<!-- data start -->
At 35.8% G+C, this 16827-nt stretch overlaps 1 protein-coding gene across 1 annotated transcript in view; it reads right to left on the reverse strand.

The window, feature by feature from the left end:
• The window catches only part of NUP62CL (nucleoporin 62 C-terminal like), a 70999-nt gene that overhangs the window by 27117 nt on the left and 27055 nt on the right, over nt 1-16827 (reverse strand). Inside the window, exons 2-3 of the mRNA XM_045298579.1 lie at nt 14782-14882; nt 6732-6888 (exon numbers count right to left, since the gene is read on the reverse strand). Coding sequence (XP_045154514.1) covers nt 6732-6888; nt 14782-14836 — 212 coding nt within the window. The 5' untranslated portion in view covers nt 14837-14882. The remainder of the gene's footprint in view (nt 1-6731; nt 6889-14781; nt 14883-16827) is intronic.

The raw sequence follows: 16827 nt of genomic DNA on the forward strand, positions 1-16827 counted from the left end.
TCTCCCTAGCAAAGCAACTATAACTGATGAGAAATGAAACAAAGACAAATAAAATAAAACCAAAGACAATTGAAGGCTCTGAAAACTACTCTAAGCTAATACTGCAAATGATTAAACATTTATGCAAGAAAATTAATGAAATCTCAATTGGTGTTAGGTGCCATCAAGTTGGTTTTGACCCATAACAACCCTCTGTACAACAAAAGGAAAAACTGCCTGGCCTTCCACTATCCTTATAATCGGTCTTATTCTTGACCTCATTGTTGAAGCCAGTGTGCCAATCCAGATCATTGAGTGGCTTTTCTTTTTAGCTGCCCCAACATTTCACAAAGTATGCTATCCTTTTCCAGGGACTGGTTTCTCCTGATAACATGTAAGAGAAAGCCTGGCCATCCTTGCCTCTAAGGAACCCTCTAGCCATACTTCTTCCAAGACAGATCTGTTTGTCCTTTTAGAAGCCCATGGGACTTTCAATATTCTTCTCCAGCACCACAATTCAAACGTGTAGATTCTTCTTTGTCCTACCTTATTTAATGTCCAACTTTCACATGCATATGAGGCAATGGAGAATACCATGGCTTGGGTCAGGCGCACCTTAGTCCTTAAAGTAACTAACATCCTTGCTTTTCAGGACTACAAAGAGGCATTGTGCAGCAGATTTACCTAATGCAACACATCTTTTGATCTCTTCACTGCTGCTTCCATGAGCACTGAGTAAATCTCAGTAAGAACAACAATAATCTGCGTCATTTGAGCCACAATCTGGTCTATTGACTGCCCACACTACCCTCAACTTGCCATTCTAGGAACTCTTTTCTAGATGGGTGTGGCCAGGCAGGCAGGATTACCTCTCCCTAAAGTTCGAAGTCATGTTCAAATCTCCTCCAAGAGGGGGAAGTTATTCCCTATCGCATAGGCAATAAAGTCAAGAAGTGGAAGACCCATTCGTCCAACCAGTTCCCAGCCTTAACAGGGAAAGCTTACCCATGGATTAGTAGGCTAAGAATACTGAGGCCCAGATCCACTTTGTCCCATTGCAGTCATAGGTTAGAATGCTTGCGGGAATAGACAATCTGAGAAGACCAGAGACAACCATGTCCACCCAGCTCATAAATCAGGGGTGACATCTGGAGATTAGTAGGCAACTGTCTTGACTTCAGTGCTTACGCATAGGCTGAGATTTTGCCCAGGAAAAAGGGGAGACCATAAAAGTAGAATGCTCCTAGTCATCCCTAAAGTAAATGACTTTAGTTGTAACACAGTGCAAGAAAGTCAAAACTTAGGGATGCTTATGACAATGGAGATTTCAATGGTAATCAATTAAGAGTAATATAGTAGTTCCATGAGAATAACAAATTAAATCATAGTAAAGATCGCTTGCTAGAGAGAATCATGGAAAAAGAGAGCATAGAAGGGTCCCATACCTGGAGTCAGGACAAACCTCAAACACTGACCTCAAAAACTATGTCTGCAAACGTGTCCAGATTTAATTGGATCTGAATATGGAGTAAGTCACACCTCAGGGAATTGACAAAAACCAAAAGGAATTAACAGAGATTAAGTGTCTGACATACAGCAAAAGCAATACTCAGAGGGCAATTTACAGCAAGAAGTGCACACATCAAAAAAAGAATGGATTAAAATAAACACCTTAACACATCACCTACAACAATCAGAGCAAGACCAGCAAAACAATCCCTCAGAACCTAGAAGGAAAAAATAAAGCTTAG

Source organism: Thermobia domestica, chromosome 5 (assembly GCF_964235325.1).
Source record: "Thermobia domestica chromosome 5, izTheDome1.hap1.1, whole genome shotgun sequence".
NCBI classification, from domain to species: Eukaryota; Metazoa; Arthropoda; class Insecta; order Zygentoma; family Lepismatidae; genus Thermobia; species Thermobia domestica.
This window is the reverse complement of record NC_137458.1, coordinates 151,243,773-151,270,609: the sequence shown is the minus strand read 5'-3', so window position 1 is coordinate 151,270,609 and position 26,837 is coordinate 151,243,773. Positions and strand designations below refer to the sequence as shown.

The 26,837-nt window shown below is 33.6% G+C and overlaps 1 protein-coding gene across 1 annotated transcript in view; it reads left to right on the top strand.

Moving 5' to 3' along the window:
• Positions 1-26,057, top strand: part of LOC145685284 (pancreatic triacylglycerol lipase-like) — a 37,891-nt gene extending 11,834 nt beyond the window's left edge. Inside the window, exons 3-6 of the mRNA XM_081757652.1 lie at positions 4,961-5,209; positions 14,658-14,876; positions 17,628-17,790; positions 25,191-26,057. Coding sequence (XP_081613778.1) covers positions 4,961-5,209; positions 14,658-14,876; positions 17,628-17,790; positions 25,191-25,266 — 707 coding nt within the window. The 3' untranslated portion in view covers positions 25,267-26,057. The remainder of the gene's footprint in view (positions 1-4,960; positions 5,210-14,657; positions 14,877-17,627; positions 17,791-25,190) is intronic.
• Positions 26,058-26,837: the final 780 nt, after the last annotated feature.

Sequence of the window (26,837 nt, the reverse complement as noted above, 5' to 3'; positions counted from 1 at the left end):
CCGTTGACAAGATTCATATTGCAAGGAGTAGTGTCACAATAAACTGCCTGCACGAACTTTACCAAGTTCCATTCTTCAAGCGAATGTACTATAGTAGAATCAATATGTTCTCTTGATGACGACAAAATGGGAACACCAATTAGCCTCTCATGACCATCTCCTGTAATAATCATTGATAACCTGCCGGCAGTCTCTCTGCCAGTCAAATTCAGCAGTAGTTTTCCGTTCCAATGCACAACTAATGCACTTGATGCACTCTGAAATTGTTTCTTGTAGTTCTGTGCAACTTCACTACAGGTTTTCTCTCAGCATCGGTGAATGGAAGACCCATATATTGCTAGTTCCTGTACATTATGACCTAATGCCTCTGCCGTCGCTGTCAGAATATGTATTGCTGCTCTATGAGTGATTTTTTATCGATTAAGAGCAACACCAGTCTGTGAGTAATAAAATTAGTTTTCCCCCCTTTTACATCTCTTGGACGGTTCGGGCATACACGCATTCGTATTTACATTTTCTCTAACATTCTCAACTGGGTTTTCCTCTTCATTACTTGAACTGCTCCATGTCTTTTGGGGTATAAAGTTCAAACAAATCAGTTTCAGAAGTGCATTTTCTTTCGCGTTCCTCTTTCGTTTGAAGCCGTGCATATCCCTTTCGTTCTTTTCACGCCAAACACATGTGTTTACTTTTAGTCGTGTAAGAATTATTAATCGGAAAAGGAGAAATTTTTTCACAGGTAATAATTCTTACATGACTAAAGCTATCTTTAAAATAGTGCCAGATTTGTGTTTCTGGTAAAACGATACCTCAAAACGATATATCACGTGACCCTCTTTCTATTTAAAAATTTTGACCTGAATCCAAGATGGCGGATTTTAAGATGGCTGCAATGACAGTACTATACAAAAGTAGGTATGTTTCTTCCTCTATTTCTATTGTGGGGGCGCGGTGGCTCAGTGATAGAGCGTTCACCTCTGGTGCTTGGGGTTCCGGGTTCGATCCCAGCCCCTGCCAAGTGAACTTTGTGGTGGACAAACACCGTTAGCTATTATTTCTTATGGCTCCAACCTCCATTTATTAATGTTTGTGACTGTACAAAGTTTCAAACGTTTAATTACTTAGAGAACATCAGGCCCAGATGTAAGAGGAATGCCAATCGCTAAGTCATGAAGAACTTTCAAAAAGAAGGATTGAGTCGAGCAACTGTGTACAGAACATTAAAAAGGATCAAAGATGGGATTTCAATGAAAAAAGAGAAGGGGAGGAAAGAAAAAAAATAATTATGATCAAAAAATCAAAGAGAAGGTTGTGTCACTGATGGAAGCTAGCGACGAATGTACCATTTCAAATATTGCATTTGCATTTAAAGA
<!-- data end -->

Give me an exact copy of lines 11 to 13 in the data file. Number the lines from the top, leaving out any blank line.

Moving 5' to 3' along the window:
• Positions 1-26,057, top strand: part of LOC145685284 (pancreatic triacylglycerol lipase-like) — a 37,891-nt gene extending 11,834 nt beyond the window's left edge. Inside the window, exons 3-6 of the mRNA XM_081757652.1 lie at positions 4,961-5,209; positions 14,658-14,876; positions 17,628-17,790; positions 25,191-26,057. Coding sequence (XP_081613778.1) covers positions 4,961-5,209; positions 14,658-14,876; positions 17,628-17,790; positions 25,191-25,266 — 707 coding nt within the window. The 3' untranslated portion in view covers positions 25,267-26,057. The remainder of the gene's footprint in view (positions 1-4,960; positions 5,210-14,657; positions 14,877-17,627; positions 17,791-25,190) is intronic.
• Positions 26,058-26,837: the final 780 nt, after the last annotated feature.